We were motivated to participate in Communities for Change by our desire to develop our ability to convene a large group of people who represent a widely diverse experiences for the purpose of finding the common ground necessary to collaborate on effective problem solving.  This convening role is the most significant expression of the value Impact Hub Seattle can offer as a network dedicated to social innovation. The Presencing Institute offered us both the expert guidance and a tested methodology from which to learn. Equally important, we also wanted to expand the reach of our network to encompass entrepreneurs and communities of color more authentically.

The core presumption of u.lab is to recognize that problem solving requires deep trust, an acknowledgement that no one knows the whole truth, and a willingness to listen with an open heart to reach a common understanding of the complexity of the problems we face.   So it was with this on our minds and in our hearts, we began our journey.

Here are our core learnings:

  • There’s immense value in deeper conversations with people that are different than you and it takes time and patience to realize that value. During this program we spent time on listening skills and, in the process, realized how easy it is to go into debate rather than dialogue. The result of this focus was that participants reported the most powerful part of the u.lab program was the strong connections they created with each other.  It is what made people come back week after week. It made us think, how many of us are working on the same issue but do not truly know each other? What is it that makes us crave those meaningful connections, yet why do we need help to get there?
  • Our challenges are at times overwhelming. We spent time meeting with underrepresented communities, both entrepreneurs and the organizations dedicated to supporting them. Some of our participants (and incredible inspiring leaders: HackNation, the African Women Business Alliance, MercyCorps, El Centro de la Raza, and What’s Next Washington) organized and led us on field trips for that purpose. Our experience was humbling and revealing.  Our first impulse was to want to fix it — “I know, they should try this” — only to realize minutes later we realize that we barely know anything at all. At times that made us feel desperate. That feeling came back when it was time for coming together to work on solutions.  Where do you start when there’s so much to do? While this easily led to frustration – we also realized it is a frustration that reflects the tension of the real world.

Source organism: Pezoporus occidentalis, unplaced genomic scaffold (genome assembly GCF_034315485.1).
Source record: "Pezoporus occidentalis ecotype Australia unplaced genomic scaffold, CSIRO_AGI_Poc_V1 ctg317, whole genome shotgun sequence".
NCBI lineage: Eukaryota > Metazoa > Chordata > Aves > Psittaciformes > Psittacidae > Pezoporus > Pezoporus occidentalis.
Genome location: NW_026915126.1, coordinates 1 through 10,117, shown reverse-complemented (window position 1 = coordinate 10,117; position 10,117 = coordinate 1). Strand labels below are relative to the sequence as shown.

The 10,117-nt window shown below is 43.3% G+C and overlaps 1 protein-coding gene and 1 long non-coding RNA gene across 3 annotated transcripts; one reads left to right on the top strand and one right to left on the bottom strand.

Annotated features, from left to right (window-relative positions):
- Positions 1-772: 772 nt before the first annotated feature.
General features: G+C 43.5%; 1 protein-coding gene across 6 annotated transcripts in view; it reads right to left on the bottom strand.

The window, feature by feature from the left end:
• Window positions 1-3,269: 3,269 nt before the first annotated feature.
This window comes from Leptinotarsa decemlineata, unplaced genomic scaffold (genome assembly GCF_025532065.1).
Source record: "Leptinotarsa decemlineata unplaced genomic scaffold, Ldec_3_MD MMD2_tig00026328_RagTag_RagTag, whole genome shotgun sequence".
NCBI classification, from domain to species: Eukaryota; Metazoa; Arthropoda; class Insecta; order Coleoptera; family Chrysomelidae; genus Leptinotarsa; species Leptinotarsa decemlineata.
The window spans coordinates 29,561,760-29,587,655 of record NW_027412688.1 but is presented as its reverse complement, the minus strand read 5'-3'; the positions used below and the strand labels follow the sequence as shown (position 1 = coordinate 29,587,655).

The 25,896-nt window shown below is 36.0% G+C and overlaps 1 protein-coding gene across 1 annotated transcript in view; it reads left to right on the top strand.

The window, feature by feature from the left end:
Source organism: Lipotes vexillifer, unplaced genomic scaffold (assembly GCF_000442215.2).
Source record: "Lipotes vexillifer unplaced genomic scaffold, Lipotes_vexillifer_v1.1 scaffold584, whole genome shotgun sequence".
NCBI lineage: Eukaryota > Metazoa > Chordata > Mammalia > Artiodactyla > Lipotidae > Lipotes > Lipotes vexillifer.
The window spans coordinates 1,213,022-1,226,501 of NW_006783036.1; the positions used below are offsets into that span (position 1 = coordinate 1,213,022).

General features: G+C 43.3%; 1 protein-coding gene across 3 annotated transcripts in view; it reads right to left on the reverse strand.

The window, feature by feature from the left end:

• We are stuck in our heads, most of the time. We spent a significant amount of time engaging different levels of listening and learning than we usually do. While this sounds esoteric, it actually means taking time in silence; that is, journaling, building three dimensional sculptures out of play doh, or performing a physical exercise called ‘stuck’. We were amazed by the profoundly meaningful personal reflection and life choices that resulted from a more heartfelt connection to ourselves. We were left wondering why we have so little time for something so important in these turbulent times? 
  • Outcomes. Unsurprisingly, the relationships that were forged were the most important results of this program. We all have a new respect for the value of meaningful conversations between people that care about a similar topic as well as what is required to get to that point. These relationships have already paid off in unexpected ways, among them new partnerships that are increasing real resources available to aspiring entrepreneurs of color.  We expect the relationships will continue to bear fruit for years to come.

 

As we look outside the windows of Impact Hub Seattle and pay daily witness to hundreds of people in the most destitute states of mental illness, addiction, and economic crisis, we wonder what we can do with this new body of knowledge and these new relationships.  What could we accomplish if as a community we started to listen and learn from the heart and collaborate to find lasting solutions? While that may seem crazy, for us is seems like the only way forward.